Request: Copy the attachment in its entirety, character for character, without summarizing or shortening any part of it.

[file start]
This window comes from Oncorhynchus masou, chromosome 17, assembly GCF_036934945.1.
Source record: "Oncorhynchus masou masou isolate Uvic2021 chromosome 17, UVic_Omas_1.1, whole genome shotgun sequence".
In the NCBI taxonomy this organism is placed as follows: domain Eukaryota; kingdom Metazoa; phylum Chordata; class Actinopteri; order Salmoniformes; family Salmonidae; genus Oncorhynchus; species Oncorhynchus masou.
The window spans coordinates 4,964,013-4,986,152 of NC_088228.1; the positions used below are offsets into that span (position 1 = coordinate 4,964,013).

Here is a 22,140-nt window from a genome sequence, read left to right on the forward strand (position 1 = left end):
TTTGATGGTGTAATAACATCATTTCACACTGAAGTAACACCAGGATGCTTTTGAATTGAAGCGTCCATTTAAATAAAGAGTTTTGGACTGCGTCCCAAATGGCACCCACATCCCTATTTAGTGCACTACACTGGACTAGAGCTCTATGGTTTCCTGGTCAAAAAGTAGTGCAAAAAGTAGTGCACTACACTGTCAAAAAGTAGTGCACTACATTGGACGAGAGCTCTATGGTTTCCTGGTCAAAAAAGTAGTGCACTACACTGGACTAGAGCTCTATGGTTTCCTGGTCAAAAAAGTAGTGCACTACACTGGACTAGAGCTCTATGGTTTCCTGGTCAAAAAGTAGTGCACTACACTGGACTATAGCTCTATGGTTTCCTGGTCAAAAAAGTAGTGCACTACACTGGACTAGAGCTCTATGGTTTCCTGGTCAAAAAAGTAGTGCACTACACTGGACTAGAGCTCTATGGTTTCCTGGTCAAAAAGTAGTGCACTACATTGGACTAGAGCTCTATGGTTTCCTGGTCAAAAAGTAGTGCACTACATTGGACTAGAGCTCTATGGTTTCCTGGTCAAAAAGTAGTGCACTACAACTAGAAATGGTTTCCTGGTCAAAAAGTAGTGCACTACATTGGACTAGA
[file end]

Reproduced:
This window comes from Oncorhynchus masou, chromosome 17, assembly GCF_036934945.1.
Source record: "Oncorhynchus masou masou isolate Uvic2021 chromosome 17, UVic_Omas_1.1, whole genome shotgun sequence".
In the NCBI taxonomy this organism is placed as follows: domain Eukaryota; kingdom Metazoa; phylum Chordata; class Actinopteri; order Salmoniformes; family Salmonidae; genus Oncorhynchus; species Oncorhynchus masou.
The window spans coordinates 4,964,013-4,986,152 of NC_088228.1; the positions used below are offsets into that span (position 1 = coordinate 4,964,013).

Here is a 22,140-nt window from a genome sequence, read left to right on the forward strand (position 1 = left end):
TTTGATGGTGTAATAACATCATTTCACACTGAAGTAACACCAGGATGCTTTTGAATTGAAGCGTCCATTTAAATAAAGAGTTTTGGACTGCGTCCCAAATGGCACCCACATCCCTATTTAGTGCACTACACTGGACTAGAGCTCTATGGTTTCCTGGTCAAAAAGTAGTGCAAAAAGTAGTGCACTACACTGTCAAAAAGTAGTGCACTACATTGGACGAGAGCTCTATGGTTTCCTGGTCAAAAAAGTAGTGCACTACACTGGACTAGAGCTCTATGGTTTCCTGGTCAAAAAAGTAGTGCACTACACTGGACTAGAGCTCTATGGTTTCCTGGTCAAAAAGTAGTGCACTACACTGGACTATAGCTCTATGGTTTCCTGGTCAAAAAAGTAGTGCACTACACTGGACTAGAGCTCTATGGTTTCCTGGTCAAAAAAGTAGTGCACTACACTGGACTAGAGCTCTATGGTTTCCTGGTCAAAAAGTAGTGCACTACATTGGACTAGAGCTCTATGGTTTCCTGGTCAAAAAGTAGTGCACTACATTGGACTAGAGCTCTATGGTTTCCTGGTCAAAAAGTAGTGCACTACAACTAGAAATGGTTTCCTGGTCAAAAAGTAGTGCACTACATTGGACTAGA